Object reference not set to an instance of an object. Franchising and Innovation: Can the Two Go Hand in Hand?
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By Sara Wilson
 

Ask franchisors what they’re looking for in a good franchisee, and, more than just having previous experience or knowledge, franchisors are likely to stress an ability to follow a system. After all, it’s common knowledge that at the core of any franchise’s success is a tried, tested, and perfected system which is then duplicated over and over again. But what if a franchisee has an idea for a new product or a better system of efficiency? In such a well-oiled machine, is there room for innovation?

And when there is leeway, does that end up benefitting the whole system? Finally, can the role as franchisee be satisfying to individuals who like to innovate and have a bit more control? We decided to put the issue on the table and asked experts and franchisors, alike, to weigh in on this age-old debate.

 

“Some franchisees, and some franchise systems, are more effective when franchisees can innovate,” says John Hayes, a franchise consultant, former franchisee and franchisor, and author of several franchise-related books. “More often, however, when franchisees have to search for answers or experiment, the results are likely to be frustrating and quite often the franchisees lose money. Innovation belongs to the franchisor and it's the responsibility of the franchisor.”

However, that’s not to say that innovation on the franchisee level hasn’t happened successfully. In fact, it’s thanks to franchisees that the infamous McDonald’s Big Mac and Filet-O-Fish even exist. And its franchisee input that was the driving force behind Domino's Pizza’s new American Legends pizza line which launched this year as well as its new line of breadbowl pastas which was developed and tested by a Los Angeles franchisee. “We encourage ideas and innovation from the whole system – and we put many of our franchisees’ ideas into operational practice,” says Mike Mettler manager of Franchise Development at Domino’s Pizza.

At WSI, an internet consulting franchise, innovation is so highly valued that an international excellence and innovation conference is held annually to recognize franchisees who have provided internet marketing solutions in their local markets around the world. In addition, Ron McArthur, president of the franchise, personally meets with the top 30 revenue producing franchises eight times a year to discuss ideas. And 90 percent of the products and services within the WSI e-marketplace have come from franchisees. “New franchisees are trained on the basics of business but innovations are introduced on a quarterly basis to ensure that we are offering the latest and best internet marketing processes to end clients that deliver results,” says McArthur.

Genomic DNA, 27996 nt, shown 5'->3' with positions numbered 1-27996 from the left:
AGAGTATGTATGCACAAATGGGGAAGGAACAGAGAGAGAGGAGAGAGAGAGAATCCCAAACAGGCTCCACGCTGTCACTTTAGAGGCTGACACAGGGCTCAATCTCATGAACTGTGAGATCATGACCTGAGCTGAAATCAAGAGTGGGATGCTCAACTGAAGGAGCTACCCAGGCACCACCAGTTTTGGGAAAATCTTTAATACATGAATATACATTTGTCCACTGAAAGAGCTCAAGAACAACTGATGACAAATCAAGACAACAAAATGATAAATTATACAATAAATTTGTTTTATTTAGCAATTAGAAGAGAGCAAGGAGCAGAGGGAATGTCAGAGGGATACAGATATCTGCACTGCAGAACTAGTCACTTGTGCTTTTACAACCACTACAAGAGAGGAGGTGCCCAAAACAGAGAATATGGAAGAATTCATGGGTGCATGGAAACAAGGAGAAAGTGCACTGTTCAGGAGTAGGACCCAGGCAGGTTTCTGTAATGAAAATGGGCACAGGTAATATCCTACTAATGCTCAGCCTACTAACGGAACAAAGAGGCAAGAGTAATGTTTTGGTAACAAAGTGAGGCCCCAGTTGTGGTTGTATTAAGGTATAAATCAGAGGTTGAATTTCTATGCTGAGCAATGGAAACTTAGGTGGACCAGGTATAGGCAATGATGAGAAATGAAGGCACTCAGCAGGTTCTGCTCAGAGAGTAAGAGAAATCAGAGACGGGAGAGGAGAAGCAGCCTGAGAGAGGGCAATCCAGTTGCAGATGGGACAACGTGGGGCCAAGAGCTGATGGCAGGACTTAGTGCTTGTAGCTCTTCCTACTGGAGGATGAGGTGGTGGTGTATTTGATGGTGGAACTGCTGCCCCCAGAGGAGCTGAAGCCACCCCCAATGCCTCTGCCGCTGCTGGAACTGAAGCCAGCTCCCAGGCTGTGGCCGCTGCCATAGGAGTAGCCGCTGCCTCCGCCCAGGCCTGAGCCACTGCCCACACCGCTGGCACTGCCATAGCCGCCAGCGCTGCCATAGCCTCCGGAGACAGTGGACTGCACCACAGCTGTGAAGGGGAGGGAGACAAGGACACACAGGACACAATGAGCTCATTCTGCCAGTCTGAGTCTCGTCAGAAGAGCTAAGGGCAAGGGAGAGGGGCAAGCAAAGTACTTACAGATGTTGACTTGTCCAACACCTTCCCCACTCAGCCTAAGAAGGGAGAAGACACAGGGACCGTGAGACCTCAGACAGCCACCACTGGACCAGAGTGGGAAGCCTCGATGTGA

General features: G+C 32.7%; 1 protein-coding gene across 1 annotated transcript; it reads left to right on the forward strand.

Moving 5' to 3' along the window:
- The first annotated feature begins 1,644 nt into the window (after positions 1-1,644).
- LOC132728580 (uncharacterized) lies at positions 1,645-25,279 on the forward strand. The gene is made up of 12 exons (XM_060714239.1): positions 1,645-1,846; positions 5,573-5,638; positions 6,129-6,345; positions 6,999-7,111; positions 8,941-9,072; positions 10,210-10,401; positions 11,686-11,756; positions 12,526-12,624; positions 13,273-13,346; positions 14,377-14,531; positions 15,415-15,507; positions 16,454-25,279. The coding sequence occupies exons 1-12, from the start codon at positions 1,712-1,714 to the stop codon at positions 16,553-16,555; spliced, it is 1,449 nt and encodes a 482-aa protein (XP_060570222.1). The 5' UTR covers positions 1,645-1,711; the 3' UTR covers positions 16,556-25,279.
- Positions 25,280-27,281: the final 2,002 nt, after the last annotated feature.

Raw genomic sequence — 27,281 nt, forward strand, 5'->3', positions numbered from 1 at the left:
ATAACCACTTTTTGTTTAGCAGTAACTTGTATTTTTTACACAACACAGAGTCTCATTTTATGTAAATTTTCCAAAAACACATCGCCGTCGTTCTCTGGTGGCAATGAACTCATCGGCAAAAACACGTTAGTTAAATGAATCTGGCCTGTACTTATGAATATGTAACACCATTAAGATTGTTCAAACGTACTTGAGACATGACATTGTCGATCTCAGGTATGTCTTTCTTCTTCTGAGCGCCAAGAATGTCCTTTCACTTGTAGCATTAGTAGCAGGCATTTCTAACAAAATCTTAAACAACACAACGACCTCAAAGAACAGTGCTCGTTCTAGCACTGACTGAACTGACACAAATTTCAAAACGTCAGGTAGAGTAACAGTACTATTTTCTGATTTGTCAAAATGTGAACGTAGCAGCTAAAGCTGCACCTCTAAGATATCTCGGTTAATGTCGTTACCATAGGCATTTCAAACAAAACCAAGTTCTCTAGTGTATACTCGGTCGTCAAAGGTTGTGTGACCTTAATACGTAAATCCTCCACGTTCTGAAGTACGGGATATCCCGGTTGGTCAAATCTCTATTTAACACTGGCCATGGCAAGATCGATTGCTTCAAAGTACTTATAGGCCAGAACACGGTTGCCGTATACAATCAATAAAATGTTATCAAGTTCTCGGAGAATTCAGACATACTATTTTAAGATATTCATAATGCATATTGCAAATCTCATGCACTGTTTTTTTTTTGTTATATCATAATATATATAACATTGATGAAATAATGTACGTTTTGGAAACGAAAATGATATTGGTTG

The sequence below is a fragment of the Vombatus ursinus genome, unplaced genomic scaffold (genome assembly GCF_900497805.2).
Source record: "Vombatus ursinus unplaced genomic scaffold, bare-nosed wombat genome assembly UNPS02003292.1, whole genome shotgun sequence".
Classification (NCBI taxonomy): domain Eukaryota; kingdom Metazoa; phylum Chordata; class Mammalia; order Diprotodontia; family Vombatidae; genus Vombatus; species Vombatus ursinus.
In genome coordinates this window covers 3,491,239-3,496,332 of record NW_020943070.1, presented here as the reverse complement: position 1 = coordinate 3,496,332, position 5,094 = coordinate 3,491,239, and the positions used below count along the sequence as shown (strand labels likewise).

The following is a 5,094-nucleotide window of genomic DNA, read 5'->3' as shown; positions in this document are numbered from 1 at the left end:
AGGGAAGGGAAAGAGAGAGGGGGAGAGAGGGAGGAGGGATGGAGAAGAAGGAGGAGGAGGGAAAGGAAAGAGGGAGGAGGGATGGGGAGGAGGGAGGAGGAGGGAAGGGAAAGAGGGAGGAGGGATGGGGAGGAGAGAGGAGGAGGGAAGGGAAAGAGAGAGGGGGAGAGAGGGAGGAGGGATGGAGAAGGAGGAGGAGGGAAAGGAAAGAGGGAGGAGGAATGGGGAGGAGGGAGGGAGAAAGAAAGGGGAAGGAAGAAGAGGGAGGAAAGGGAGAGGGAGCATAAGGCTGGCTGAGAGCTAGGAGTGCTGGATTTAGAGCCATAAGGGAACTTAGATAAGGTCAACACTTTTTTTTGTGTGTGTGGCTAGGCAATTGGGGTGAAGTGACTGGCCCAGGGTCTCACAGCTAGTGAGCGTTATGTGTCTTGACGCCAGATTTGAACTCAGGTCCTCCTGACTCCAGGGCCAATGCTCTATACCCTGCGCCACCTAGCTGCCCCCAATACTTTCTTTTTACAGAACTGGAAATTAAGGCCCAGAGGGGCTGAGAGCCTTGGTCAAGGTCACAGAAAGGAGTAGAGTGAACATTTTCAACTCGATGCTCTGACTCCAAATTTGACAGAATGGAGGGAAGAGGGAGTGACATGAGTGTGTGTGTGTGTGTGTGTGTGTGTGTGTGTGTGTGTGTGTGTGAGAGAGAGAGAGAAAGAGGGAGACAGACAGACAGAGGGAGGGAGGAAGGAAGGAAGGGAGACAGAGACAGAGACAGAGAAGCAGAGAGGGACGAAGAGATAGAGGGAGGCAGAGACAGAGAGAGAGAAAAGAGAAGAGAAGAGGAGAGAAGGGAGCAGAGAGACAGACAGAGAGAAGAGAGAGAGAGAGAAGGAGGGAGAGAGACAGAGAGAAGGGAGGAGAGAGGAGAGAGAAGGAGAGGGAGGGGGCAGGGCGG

But in a franchise system, the right to suggest new ideas is most likely something to be earned. It comes with time and usually only after a demonstrated ability to follow the system at hand. “Most good systems don’t want new franchisees to even think about innovations until they learn the existing system inside out and prove that they can execute it like a star,” says Jeff Elgin, CEO of FranChoice Inc., a network of franchise referral consultants. “At that point, they have become successful, their base is secure, and they have earned the right to consider innovations.”

At Toppers Pizza, a 26-unit eclectic pizza delivery franchise brand, franchisees are very much involved in product development since they are the ones working with the customers on a daily basis, according to Scott Iversen, Director of Advertising & Franchise Development. However, that doesn’t eliminate the fact that a franchisor/franchisee relationship is a partnership with a certain amount of hierarchy. “At the end of the day, when a decision is made, [a franchisor] wants a franchisee who is going to ‘carry the banner’ for the brand and support the direction,” says Iversen. “People who are great compromisers make great franchisees. People who always have to do it ‘their way’ are generally not well-suited to be a franchisee.”

For existing franchisees who have a new idea that they’d like to implement, Elgin recommends first identifying the person at corporate who is responsible for receiving such feedback. Present the idea early on before spending any time or money developing the idea because, as Elgin says, “many of the ideas a franchisee comes up with will already have been proposed by another franchisee.”

There’s an old adage that says two heads are better than one. If that’s true, then it naturally follows that hundreds or thousands of people can make one system run better than just one. But be sure to first research what policy the franchisor has in place for accepting new ideas and then, only after you’ve demonstrated that you can follow the system at hand, introduce your idea. Because, when it comes to innovation, not everyone sees it in the same light.

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